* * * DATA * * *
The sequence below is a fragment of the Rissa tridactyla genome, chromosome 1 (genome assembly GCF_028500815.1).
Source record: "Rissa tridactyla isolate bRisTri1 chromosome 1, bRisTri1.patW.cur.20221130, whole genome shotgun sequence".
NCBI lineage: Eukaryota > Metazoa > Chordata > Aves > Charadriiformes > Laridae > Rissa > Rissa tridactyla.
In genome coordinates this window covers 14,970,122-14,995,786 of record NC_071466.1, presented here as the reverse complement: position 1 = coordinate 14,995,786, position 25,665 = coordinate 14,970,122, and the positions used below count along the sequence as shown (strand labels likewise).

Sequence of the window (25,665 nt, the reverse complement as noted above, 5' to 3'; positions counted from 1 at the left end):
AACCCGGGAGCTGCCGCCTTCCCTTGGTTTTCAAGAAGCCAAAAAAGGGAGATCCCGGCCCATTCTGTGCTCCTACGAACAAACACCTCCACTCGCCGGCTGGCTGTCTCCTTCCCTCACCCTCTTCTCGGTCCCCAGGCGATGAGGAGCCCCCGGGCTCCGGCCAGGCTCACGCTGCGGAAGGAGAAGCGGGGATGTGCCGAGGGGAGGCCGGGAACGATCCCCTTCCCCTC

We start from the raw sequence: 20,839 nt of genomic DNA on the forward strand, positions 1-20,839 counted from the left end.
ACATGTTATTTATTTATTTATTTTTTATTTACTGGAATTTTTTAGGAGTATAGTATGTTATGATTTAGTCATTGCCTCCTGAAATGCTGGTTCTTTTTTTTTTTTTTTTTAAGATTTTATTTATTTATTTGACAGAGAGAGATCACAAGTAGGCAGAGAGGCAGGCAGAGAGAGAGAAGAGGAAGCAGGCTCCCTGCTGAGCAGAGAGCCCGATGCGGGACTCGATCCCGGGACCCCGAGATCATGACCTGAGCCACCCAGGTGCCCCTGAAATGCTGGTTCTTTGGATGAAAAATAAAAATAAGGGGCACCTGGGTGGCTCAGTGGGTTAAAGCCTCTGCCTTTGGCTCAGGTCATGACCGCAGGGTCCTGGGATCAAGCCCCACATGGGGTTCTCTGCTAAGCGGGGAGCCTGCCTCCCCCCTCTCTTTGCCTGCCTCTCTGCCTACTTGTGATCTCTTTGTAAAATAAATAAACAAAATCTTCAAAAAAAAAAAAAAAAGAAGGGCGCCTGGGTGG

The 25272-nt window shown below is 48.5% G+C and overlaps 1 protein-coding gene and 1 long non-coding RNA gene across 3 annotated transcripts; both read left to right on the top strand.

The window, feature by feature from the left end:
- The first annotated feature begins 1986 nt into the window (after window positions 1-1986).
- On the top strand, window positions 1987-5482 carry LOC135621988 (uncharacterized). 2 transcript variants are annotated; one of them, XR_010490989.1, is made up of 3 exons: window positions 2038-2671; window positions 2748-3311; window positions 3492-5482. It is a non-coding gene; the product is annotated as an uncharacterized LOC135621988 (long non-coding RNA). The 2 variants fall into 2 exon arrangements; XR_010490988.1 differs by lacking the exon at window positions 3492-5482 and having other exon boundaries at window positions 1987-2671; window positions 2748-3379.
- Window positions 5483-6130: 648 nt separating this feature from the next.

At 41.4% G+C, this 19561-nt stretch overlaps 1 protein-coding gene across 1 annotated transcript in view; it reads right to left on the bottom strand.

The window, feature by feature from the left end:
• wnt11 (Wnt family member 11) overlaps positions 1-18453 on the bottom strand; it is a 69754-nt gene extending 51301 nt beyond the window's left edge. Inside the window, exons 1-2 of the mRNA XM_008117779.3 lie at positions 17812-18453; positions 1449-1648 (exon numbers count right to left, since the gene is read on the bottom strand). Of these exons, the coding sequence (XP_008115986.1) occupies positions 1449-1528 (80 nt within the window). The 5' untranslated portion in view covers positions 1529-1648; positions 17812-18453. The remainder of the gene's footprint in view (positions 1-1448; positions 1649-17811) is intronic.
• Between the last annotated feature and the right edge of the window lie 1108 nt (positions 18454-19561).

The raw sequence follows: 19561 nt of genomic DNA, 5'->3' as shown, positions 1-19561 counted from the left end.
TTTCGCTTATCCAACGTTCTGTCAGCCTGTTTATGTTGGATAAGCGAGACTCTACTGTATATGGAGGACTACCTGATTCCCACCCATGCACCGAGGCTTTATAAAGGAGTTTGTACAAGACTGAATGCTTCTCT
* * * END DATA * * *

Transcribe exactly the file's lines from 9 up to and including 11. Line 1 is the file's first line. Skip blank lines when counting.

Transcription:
The 25272-nt window shown below is 48.5% G+C and overlaps 1 protein-coding gene and 1 long non-coding RNA gene across 3 annotated transcripts; both read left to right on the top strand.

The window, feature by feature from the left end:
- The first annotated feature begins 1986 nt into the window (after window positions 1-1986).